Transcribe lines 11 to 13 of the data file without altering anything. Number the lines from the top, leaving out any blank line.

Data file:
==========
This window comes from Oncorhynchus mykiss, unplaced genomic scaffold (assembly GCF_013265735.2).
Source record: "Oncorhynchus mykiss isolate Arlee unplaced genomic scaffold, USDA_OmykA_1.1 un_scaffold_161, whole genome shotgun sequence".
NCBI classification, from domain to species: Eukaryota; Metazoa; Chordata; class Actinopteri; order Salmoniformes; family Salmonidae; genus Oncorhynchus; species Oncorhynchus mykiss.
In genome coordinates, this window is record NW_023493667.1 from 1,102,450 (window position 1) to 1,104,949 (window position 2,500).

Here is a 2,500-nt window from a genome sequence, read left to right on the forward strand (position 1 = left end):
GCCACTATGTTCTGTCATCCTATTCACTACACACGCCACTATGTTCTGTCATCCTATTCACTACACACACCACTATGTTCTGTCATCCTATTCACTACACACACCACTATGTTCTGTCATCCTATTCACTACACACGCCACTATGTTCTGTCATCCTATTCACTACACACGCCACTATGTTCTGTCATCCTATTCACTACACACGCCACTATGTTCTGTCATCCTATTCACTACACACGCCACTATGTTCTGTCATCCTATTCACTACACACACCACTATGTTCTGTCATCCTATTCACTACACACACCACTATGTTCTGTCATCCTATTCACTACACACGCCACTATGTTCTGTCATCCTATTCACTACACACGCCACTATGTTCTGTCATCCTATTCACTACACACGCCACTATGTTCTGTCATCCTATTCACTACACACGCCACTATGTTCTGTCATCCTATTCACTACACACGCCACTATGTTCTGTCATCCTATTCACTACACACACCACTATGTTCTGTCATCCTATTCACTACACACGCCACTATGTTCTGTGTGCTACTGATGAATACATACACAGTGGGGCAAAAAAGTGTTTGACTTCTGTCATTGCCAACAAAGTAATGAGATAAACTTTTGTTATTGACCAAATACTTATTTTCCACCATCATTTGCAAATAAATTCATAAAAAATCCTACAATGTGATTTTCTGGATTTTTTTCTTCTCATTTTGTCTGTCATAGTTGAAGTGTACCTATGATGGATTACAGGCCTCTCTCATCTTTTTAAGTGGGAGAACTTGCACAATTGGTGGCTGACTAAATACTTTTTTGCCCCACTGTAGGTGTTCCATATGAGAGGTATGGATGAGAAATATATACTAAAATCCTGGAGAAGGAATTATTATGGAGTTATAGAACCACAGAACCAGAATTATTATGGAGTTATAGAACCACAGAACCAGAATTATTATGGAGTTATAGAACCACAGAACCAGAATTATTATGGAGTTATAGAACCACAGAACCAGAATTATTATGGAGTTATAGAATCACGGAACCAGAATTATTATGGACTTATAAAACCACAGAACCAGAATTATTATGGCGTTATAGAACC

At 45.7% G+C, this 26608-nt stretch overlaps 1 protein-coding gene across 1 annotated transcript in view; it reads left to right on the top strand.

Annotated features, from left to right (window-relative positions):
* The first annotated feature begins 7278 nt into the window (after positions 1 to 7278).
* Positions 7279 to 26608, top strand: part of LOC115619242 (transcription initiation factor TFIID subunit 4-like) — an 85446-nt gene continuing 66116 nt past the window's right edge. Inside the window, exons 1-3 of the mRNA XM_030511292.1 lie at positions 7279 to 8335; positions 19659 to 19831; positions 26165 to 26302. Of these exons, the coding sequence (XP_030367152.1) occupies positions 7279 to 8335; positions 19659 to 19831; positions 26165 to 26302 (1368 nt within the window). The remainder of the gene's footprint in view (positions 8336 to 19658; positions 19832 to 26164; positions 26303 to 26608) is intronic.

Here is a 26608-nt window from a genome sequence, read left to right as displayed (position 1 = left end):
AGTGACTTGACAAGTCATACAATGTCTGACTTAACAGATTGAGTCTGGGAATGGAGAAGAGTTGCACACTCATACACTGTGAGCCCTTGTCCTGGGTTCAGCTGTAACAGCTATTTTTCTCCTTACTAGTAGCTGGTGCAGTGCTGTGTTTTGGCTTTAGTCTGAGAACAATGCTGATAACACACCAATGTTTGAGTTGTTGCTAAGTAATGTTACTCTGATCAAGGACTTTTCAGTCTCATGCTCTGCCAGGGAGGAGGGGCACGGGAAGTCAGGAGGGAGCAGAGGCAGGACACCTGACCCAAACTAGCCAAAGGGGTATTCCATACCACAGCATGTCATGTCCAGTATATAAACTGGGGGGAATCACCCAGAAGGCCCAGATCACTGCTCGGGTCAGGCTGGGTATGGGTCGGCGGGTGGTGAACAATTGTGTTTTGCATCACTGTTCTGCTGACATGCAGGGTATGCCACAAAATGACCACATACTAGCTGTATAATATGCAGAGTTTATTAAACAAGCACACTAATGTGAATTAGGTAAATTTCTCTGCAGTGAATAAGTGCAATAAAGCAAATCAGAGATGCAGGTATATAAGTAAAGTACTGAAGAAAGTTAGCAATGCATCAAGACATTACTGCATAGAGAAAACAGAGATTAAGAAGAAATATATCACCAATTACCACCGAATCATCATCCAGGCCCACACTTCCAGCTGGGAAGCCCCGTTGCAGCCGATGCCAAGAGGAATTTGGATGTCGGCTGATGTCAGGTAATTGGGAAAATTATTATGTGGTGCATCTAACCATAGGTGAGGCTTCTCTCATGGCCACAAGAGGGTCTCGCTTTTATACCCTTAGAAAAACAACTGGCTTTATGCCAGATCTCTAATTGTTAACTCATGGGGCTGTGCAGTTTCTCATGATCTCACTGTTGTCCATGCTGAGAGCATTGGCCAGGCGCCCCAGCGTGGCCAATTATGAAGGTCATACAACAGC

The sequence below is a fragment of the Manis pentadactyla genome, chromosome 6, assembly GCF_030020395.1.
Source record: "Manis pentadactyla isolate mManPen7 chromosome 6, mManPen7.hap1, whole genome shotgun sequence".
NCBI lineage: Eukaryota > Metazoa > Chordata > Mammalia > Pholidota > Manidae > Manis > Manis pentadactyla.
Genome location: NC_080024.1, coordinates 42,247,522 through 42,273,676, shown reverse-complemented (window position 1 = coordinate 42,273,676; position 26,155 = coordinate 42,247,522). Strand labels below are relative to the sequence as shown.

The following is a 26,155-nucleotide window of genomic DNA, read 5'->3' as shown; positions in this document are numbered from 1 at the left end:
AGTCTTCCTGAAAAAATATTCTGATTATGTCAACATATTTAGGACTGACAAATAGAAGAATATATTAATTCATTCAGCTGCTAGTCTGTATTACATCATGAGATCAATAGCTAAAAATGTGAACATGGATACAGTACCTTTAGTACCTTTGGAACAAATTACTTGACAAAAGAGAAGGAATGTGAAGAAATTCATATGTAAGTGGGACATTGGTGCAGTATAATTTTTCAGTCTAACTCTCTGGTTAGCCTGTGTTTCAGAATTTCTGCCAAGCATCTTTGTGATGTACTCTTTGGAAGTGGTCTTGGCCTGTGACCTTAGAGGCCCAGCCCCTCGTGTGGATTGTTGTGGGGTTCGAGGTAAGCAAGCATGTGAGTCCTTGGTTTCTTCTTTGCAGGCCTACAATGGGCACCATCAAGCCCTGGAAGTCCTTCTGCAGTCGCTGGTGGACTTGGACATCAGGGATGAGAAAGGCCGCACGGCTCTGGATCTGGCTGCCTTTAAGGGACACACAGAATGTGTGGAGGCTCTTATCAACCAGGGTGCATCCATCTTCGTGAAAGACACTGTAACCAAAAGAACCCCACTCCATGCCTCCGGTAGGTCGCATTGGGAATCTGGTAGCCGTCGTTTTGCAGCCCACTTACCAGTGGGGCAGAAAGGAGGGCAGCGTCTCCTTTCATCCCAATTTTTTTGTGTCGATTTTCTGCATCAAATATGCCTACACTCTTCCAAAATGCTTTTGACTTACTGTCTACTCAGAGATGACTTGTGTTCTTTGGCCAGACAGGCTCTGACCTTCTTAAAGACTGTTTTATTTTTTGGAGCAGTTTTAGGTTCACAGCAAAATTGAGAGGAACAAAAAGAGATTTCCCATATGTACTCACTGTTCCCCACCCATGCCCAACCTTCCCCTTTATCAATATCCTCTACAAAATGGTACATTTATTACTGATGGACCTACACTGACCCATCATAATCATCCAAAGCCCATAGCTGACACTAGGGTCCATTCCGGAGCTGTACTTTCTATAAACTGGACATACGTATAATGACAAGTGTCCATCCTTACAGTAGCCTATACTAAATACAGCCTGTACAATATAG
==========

Here is a 26608-nt window from a genome sequence, read left to right as displayed (position 1 = left end):
AGTGACTTGACAAGTCATACAATGTCTGACTTAACAGATTGAGTCTGGGAATGGAGAAGAGTTGCACACTCATACACTGTGAGCCCTTGTCCTGGGTTCAGCTGTAACAGCTATTTTTCTCCTTACTAGTAGCTGGTGCAGTGCTGTGTTTTGGCTTTAGTCTGAGAACAATGCTGATAACACACCAATGTTTGAGTTGTTGCTAAGTAATGTTACTCTGATCAAGGACTTTTCAGTCTCATGCTCTGCCAGGGAGGAGGGGCACGGGAAGTCAGGAGGGAGCAGAGGCAGGACACCTGACCCAAACTAGCCAAAGGGGTATTCCATACCACAGCATGTCATGTCCAGTATATAAACTGGGGGGAATCACCCAGAAGGCCCAGATCACTGCTCGGGTCAGGCTGGGTATGGGTCGGCGGGTGGTGAACAATTGTGTTTTGCATCACTGTTCTGCTGACATGCAGGGTATGCCACAAAATGACCACATACTAGCTGTATAATATGCAGAGTTTATTAAACAAGCACACTAATGTGAATTAGGTAAATTTCTCTGCAGTGAATAAGTGCAATAAAGCAAATCAGAGATGCAGGTATATAAGTAAAGTACTGAAGAAAGTTAGCAATGCATCAAGACATTACTGCATAGAGAAAACAGAGATTAAGAAGAAATATATCACCAATTACCACCGAATCATCATCCAGGCCCACACTTCCAGCTGGGAAGCCCCGTTGCAGCCGATGCCAAGAGGAATTTGGATGTCGGCTGATGTCAGGTAATTGGGAAAATTATTATGTGGTGCATCTAACCATAGGTGAGGCTTCTCTCATGGCCACAAGAGGGTCTCGCTTTTATACCCTTAGAAAAACAACTGGCTTTATGCCAGATCTCTAATTGTTAACTCATGGGGCTGTGCAGTTTCTCATGATCTCACTGTTGTCCATGCTGAGAGCATTGGCCAGGCGCCCCAGCGTGGCCAATTATGAAGGTCATACAACAGC

The sequence below is a fragment of the Manis pentadactyla genome, chromosome 6, assembly GCF_030020395.1.